In a not-too-distant future we could expect Turkey to respond positively to President Nazarbayev’s invitation to join the Eurasian Union. There is also a very strong possibility that Turkey’s observer status within the SCO will morph into full membership of the organization.

In hindsight, the EU’s and NATO’s ill-inspired eastward drive and subsequent sanctions against Russia have greatly accelerated the latent integration plans in Asia and have increased the bonds of solidarity and economic cooperation within the BRICS group of countries. 

 

Shinzo Abe’s Nationalism

Posted by on 25/08/14

Japanese nationalism was first introduced at the end of the 19th century. During the Meiji period, industrialisation, centralisation, mass education and military conscription resulted in a shift in popular allegiances. The Emperor saw through the transition, where devotion to the state took the place of feudal loyalties.

Nationalism of this time comprised a mix of local and imported  political thinking, which eventually grew to a favouring of totalitarian government and overseas expansion during the Taisho and Showa periods. Early nationalists would often demand  tempering of Japan’s ‘westernisation’ achieved by placing limits on industrialisation. However, after the First World War, politicians in the West began to disapprove of Japan’s imperial ambitions, restricting military expansion in 1922′s Five Power Naval Limitation  Agreement.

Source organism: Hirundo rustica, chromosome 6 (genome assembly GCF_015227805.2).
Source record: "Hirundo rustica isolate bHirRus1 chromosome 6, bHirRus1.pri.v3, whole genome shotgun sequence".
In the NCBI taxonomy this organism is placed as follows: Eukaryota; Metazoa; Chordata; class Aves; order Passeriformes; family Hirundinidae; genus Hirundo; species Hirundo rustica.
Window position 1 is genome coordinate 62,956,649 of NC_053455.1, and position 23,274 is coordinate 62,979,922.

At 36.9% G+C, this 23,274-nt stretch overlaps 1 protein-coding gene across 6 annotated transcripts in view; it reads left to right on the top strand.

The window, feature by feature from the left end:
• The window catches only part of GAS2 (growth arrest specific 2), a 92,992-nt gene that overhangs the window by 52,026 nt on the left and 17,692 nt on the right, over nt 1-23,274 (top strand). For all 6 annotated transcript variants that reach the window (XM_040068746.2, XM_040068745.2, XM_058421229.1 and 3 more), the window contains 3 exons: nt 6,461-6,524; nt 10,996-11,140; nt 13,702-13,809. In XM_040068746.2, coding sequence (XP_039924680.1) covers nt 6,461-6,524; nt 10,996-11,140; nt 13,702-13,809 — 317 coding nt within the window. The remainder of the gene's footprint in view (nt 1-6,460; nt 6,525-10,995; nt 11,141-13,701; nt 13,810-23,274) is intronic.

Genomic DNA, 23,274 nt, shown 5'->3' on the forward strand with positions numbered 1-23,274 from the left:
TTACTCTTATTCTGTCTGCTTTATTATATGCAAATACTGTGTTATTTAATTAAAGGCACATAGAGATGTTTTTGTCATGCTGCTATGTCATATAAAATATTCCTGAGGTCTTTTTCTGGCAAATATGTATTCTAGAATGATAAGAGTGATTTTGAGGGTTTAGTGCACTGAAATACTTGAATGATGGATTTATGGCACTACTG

When the Japanese army invaded Manchuria, the League of Nations condemned the action, prompting Japan to withdraw its membership; international isolation then give rise to increasing support for nationalism in the country. Nationalism in Japan began to decline  post-World War II after Japanese forces  surrendered to American forces in a defeat which ended the war. America’s intention at the time was to root out Japanese militarism through essential reforms in the government, society and economic structure.